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The Organizational Revolution: Presbyterians and American Denominationalism
edited by Milton J. Coalter, John M. Mulder, and Louis B. Weeks
Westminster/John Knox Press, 376 pages, $16.95

As more volumes in the “Presbyterian Presence” series become available, its value as a case study in the present crisis of mainline/oldline Protestant denominations is increasingly apparent. The present book looks at the organizational dimension of the Presbyterian (and mainline) “predicament” in twelve essays, dealing with denominational structures; financial changes; women’s, men’s, and special-interest groups; and in two provocative concluding essays, some speculative conclusions about where the changes have brought us. One major theme is that American denominational organizations have gradually been transformed along corporate bureaucratic lines, reflecting the values and managerial assumptions of American business. Another is an awareness of the overall decline of denominationalism, coupled with a growth of localism and congregational decision-making. Also informing many of the essays is a recognition of the organizational effects of the pluralism that has come to characterize mainline denominations. In this regard the analysis of Robert Wuthnow, who points to the cleavage between liberals and conservatives that cuts across all such denominations, seems to have influenced most of the writers and is frequently cited. The concluding essay by Craig Dykstra and James Hudnut-Beumler suggests (through metaphor) that the dysfunctional corporate bureaucratic mode of denominational organization has been replaced by a “regulatory agency” mode. No longer able to provide goods and services acceptable to their constituencies, the bureaucracies seek to regulate procedures, policies, and the expenditure of funds in church structures they no longer directly control.

—Richard G. Hutcheson, Jr.

Transforming Parish Ministry: The Changing Roles of Catholic Clergy, Laity, and Women Religious
by Jay P. Dolan et al.
Crossroad, 366 pages, $24.95

A socio-historical account of parish ministry from 1930 to 1980 written from a distinctly “progressivist” angle. Keeping the bias in mind, the book provides a great deal of useful information begging for a more persuasive interpretation.

Sex in the Parish
by Karen Lebacqz and Ronald G. Barton
Westminster/John Knox Press, 278 pages, $14.95

This is a serious effort to establish limits on appropriate and inappropriate sexual expression between clergy and parishioners. It assumes the truth of conventional feminist and homosexualist critiques of society, and tends to be dismissive of traditional sexual ethics as “culturally conditioned.” Sex in the Parish is an interesting inquiry into how to contain the damage after anything like an identifiably Christian sexual ethic has been abandoned.

The American Search for Peace: Moral Reasoning, Religious Hope, and National Security 
edited by George Weigel and John R. Langan 
Georgetown University Press, 281 pages, $30 

The “correlation of forces,” as the Marxists used to say, has dramatically transformed the international arena in the last few years, and some of these essays may not take that adequately into account. Others do, however, making this book a very useful guide to religio-moral thinking about the new world order or, as the case may be, the new old world order. In addition to the editors, contributors include James Childress, Bryan Hehir, James Turner Johnson, and David Hollenbach.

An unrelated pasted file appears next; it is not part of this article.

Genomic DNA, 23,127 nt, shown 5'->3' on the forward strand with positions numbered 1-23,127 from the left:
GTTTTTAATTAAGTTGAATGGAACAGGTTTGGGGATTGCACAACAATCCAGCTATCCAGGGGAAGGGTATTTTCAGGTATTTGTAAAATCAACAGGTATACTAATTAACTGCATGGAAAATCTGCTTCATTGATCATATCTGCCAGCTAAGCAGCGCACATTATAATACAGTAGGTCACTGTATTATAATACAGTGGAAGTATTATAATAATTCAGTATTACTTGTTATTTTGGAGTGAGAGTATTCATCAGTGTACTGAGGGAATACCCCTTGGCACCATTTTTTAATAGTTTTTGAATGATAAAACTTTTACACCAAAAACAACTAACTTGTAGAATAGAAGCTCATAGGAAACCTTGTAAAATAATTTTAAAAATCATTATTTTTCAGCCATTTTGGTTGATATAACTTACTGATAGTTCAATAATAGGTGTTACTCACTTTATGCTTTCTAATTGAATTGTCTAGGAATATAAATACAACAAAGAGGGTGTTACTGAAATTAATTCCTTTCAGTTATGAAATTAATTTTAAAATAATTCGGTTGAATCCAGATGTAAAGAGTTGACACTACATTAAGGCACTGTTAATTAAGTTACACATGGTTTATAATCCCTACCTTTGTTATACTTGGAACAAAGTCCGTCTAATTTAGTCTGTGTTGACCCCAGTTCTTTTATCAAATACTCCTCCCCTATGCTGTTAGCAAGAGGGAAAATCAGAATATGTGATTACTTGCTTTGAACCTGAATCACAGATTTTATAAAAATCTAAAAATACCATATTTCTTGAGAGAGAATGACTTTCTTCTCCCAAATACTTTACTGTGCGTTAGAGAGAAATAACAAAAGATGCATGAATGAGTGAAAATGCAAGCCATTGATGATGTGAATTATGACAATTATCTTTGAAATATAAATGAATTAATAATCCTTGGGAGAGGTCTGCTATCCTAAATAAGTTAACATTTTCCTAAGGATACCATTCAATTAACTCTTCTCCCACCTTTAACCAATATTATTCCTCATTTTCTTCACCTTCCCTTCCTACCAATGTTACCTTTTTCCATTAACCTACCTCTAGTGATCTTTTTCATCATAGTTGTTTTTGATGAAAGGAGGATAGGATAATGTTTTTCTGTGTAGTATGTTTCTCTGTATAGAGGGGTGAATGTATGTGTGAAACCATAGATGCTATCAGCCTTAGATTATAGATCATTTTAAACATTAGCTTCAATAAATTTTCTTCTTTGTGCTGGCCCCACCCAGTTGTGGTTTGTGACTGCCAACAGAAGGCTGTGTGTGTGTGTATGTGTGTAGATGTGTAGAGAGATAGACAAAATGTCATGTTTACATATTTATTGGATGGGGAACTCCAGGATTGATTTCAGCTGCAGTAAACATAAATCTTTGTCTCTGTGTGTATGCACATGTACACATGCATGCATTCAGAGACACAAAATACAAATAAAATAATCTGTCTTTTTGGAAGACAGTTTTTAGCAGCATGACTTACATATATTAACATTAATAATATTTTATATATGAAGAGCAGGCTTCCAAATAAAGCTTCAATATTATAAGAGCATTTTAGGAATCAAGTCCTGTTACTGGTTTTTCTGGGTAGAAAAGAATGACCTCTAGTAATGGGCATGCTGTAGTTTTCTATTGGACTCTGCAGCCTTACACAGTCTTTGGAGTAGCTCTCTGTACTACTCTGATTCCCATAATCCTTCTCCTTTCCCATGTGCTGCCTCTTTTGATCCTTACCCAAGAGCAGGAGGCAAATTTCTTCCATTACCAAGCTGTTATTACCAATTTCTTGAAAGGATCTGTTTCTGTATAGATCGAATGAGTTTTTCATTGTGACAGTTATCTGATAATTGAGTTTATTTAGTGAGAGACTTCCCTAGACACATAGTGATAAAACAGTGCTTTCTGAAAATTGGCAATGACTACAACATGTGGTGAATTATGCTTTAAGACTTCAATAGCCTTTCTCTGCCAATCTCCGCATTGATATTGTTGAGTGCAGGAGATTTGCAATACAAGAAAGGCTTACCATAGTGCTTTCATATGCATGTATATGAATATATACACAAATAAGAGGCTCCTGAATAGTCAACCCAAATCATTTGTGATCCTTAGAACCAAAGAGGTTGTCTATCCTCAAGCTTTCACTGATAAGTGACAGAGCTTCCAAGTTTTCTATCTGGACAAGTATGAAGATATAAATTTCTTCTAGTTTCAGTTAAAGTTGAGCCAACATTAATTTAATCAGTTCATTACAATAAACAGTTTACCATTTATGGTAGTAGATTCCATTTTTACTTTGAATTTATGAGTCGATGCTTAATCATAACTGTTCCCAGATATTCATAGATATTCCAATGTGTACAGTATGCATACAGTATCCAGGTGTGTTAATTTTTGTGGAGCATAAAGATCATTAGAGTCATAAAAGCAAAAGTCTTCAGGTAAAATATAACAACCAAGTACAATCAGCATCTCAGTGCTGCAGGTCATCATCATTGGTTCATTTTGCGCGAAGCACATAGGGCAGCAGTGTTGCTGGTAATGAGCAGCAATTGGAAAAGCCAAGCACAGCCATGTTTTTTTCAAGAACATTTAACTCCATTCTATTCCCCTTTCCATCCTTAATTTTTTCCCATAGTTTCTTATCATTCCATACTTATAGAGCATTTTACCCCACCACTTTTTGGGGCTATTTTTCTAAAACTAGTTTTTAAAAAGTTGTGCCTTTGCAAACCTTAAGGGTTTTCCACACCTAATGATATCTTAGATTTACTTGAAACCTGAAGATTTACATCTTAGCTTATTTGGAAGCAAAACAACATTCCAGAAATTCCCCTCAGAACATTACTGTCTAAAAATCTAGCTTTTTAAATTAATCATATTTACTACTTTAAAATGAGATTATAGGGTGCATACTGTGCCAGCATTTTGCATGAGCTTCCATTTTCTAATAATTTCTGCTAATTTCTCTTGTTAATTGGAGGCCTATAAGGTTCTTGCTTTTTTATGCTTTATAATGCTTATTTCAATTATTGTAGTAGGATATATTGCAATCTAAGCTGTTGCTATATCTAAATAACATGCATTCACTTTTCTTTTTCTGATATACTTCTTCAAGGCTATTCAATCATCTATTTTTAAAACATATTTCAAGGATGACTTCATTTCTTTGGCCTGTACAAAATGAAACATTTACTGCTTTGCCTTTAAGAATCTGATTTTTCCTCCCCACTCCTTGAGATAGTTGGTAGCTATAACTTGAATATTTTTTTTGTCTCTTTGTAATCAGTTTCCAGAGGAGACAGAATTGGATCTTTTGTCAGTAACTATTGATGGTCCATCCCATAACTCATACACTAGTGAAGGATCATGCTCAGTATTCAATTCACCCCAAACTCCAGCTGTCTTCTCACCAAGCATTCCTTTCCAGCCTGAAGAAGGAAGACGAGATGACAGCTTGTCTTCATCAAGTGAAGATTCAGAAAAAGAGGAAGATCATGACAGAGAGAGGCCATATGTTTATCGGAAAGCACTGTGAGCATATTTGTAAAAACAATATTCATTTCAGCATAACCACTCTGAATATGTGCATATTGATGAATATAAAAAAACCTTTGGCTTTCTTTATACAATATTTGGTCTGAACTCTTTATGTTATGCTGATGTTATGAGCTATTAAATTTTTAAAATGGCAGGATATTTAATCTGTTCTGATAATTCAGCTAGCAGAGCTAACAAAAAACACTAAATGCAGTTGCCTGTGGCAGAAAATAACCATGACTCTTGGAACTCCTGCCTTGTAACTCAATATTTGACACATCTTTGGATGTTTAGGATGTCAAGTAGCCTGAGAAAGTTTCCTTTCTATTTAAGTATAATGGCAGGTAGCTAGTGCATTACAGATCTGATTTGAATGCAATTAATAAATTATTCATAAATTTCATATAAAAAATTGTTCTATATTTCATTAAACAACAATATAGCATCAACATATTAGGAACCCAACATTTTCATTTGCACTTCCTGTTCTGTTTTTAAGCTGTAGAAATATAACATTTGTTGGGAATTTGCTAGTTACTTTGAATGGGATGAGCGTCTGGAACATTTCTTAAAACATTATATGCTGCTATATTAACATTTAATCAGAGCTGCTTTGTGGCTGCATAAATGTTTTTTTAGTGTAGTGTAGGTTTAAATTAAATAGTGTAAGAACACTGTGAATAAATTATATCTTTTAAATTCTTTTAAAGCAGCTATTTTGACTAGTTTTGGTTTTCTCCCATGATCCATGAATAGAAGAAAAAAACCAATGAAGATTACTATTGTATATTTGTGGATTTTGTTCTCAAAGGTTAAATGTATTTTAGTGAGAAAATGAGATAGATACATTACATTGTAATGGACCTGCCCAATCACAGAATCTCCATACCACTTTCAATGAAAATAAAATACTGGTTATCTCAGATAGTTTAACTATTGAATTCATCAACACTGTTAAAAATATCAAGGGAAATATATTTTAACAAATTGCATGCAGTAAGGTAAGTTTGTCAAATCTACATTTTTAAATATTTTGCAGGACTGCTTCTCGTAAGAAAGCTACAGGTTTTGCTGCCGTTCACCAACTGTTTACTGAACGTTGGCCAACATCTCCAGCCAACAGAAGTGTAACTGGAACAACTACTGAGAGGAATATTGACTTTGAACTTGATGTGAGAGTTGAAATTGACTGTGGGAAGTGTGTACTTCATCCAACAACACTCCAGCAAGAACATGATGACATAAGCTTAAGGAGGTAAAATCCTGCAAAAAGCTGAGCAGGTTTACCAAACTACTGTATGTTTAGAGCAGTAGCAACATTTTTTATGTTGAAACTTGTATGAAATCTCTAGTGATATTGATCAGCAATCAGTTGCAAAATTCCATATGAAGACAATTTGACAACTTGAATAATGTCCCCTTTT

Economics Today: A Christian Critique
by Donald A. Hay
Eerdmans, 336 pages, $17.95

An overview by a fellow of Jesus College, Oxford. Its almost complete indifference to religious and moral disputes about economics in this country will make it of limited interest to American readers.

Geno: The Life and Mission of Geno Baroni
by Lawrence M. O’Rourke
Paulist Press, 314 pages, $11.95

Geno Baroni, who died in 1984, was an Italian-American priest-politician famed for his commonsensical radicalism in devotion to the poor. In the Carter administration he was Assistant Secretary for Housing and Urban Development. He played an important part in the “ethnic renascence” of the 1970s and early decried the error of the Democratic party, his party, in alienating those who cherished traditional moral and social values. The author, Washington correspondent for the St. Louis Post-Dispatch, has rendered his friend a great service in this moving memoir.

Piety, Purity, Plenty: Images of Protestantism in America
by Robert L. Ferm
Fortress Press, $8.95

A professor of religion at Middlebury College opines that fundamentalism is “inadequate” and that “peeling away the layers of the [doctrinal] onion has left liberal Christianity with nothing.” While he allows that doctrinal debates about Christ and the Trinity are of only antiquarian interest, he comes out for what he calls a “redemptive process” in which good people do not give up on the goal of establishing the kingdom of God on earth. Mr. Ferm might give some thought to where he discarded those onion peels.

The Scarlet Lady: Confessions of a Successful Abortionist
by Carol Everett with Jack Shaw 
Wolgemuth & Hyatt, 266 pages, $14.99 

The compelling and popularly written story of a woman who ran a large abortion clinic in Texas and was slowly forced by conscience into the pro-life movement. It is another important entry in the genre of Dr. Bernard Nathanson’s Aborting America. An underreported factor in the abortion debate is the number of people in the pro-life cause who have had abortions or been abortionists.

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